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Friday 20 Mar 2015Stratified shear turbulence: Application to overflows and gravity currents

Robert Ecke - Los Alamos National Laboratory, USA

Harrison 106 14:00-15:00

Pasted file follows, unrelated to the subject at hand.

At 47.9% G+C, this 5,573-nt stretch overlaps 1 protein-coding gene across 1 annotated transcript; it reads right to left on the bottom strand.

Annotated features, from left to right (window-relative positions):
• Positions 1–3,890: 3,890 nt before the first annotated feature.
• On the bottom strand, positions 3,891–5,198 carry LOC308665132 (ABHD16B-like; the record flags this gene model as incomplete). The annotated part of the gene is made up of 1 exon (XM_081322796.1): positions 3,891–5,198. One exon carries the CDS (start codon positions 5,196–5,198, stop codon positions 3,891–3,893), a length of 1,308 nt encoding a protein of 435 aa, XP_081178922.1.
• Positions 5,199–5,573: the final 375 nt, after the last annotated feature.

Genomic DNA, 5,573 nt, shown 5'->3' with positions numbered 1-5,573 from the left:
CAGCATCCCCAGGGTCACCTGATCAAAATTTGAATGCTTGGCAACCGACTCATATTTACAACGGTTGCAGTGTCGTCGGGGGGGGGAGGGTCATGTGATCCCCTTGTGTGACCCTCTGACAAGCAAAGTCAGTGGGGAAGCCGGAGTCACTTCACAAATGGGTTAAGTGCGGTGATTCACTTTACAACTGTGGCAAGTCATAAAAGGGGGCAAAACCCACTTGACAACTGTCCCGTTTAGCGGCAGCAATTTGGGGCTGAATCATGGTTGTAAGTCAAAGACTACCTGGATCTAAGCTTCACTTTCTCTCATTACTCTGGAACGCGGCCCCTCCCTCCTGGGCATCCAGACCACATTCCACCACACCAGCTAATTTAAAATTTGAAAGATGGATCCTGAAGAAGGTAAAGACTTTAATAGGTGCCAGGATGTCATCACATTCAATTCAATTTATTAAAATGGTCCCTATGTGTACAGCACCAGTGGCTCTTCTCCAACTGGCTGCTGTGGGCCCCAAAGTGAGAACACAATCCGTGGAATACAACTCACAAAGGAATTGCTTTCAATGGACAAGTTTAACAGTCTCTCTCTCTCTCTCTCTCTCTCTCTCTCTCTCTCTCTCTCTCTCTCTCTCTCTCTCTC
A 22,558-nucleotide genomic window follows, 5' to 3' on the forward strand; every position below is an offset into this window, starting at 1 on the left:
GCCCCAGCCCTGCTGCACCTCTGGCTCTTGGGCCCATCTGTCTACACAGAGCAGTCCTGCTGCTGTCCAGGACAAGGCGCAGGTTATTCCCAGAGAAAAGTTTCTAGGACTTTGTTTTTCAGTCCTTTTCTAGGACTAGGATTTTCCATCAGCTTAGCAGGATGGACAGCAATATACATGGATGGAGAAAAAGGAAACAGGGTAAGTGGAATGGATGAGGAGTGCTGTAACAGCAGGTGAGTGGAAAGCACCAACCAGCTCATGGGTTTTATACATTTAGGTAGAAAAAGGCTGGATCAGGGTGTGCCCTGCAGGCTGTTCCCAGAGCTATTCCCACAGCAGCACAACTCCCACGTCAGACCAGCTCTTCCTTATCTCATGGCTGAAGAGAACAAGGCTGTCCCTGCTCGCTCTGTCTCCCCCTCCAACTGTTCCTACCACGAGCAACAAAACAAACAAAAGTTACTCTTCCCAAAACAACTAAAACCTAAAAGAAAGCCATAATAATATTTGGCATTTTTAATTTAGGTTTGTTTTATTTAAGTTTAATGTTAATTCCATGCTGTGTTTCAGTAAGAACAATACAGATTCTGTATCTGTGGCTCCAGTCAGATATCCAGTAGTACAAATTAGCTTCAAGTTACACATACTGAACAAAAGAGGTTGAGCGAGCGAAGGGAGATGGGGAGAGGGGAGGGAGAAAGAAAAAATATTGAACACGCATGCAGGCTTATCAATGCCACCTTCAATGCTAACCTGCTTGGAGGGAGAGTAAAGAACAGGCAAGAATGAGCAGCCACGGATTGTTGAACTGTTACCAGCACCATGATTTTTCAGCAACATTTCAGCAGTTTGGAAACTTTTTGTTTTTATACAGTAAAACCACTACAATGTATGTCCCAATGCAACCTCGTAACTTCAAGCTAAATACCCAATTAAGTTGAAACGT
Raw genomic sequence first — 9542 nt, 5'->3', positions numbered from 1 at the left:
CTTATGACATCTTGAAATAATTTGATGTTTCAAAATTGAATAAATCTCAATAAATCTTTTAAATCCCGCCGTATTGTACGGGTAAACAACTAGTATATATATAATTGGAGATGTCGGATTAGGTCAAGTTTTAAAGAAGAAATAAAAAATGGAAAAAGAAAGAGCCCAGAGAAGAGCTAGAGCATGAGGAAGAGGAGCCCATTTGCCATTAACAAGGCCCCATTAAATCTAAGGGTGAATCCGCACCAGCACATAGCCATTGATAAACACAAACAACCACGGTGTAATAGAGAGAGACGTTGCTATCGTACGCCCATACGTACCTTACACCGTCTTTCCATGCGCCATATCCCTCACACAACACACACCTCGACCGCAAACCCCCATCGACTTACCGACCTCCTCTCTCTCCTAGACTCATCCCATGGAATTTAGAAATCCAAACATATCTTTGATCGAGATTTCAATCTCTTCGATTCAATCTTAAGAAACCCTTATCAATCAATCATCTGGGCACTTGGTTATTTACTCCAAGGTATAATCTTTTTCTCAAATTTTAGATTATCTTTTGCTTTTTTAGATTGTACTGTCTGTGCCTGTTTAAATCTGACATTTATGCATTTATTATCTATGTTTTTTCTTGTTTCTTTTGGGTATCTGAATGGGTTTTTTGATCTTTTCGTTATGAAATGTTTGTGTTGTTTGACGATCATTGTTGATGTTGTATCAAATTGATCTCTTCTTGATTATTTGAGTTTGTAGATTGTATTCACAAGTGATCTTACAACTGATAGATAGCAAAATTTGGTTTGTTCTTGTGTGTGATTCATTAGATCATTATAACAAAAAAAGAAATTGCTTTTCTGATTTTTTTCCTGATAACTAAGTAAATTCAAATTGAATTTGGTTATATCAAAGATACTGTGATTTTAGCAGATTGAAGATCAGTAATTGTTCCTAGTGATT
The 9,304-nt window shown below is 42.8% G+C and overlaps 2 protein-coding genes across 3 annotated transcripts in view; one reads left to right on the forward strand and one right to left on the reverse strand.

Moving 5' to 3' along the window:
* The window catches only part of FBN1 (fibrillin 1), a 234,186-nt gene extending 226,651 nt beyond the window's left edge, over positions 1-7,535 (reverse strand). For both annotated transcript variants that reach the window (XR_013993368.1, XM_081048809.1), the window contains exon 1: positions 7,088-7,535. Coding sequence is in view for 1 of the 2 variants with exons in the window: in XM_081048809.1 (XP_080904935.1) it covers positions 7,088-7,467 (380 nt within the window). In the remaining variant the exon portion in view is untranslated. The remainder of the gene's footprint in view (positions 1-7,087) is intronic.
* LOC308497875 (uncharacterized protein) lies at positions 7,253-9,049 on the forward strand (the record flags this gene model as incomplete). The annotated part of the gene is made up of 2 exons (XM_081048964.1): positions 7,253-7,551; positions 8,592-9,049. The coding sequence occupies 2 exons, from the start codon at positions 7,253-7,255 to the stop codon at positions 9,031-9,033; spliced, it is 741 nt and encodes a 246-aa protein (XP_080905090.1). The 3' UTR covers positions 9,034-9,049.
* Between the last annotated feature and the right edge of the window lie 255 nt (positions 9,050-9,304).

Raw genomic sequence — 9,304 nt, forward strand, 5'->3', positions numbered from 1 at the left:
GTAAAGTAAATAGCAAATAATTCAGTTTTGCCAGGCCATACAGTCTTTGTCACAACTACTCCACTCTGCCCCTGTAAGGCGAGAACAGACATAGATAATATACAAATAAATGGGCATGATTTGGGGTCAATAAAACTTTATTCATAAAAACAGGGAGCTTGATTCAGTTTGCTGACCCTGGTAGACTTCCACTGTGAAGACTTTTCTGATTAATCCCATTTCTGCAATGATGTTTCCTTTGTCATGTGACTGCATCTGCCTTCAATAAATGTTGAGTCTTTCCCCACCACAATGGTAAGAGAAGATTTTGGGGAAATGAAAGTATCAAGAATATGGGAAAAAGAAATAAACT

Oceanic overflows play an important role in mixing of the ocean owing to the strong turbulence induced by shear as stably stratified water overflows into a deeper region and accelerates down an incline. Prominent examples of such overflows include the dense water flowing out of the Norwegian-Iceland-Greenland Sea via the Denmark Strait and Faroe Bank Channel into the North Atlantic and the Mediterranean Outflow. Field measurements of these overflows yield valuable information but are limited by the large spatial range and the difficulty of the environment. Similarly, numerical simulations contribute important insight into the relevant fluid dynamics of such overflows. I will describe laboratory experiments designed to mimic overflow/gravity-current physics over modest effective length scales where rotation plays a minor role. At the heart of these experiments is the ability to simultaneously measure the velocity and density fields of a vertical cross section with high precision. I will describe two configurations: A) a sloping boundary to explore the unstable regime after the flow accelerates over the sill and B) a horizontal boundary to explore the stability of the flow in the lead up to the sill with respect to varying Richardson number (Ri). At low Ri, Kelvin-Helmholtz instability dominates and the turbulent vertical transport is well described by a Prandtl mixing length description with entrainment coefficients that are consistent with other experimental approaches. At higher Ri, the instability becomes quite intermittent so that typical turbulent averaging schemes may be misleading. Instead, we use a local approach in which the Thorpe Length for each vertical profile is evaluated and grouped according to the degree of overturning. This local measure has some remarkable properties and helps elucidate the nature of instability of turbulent shear flows.

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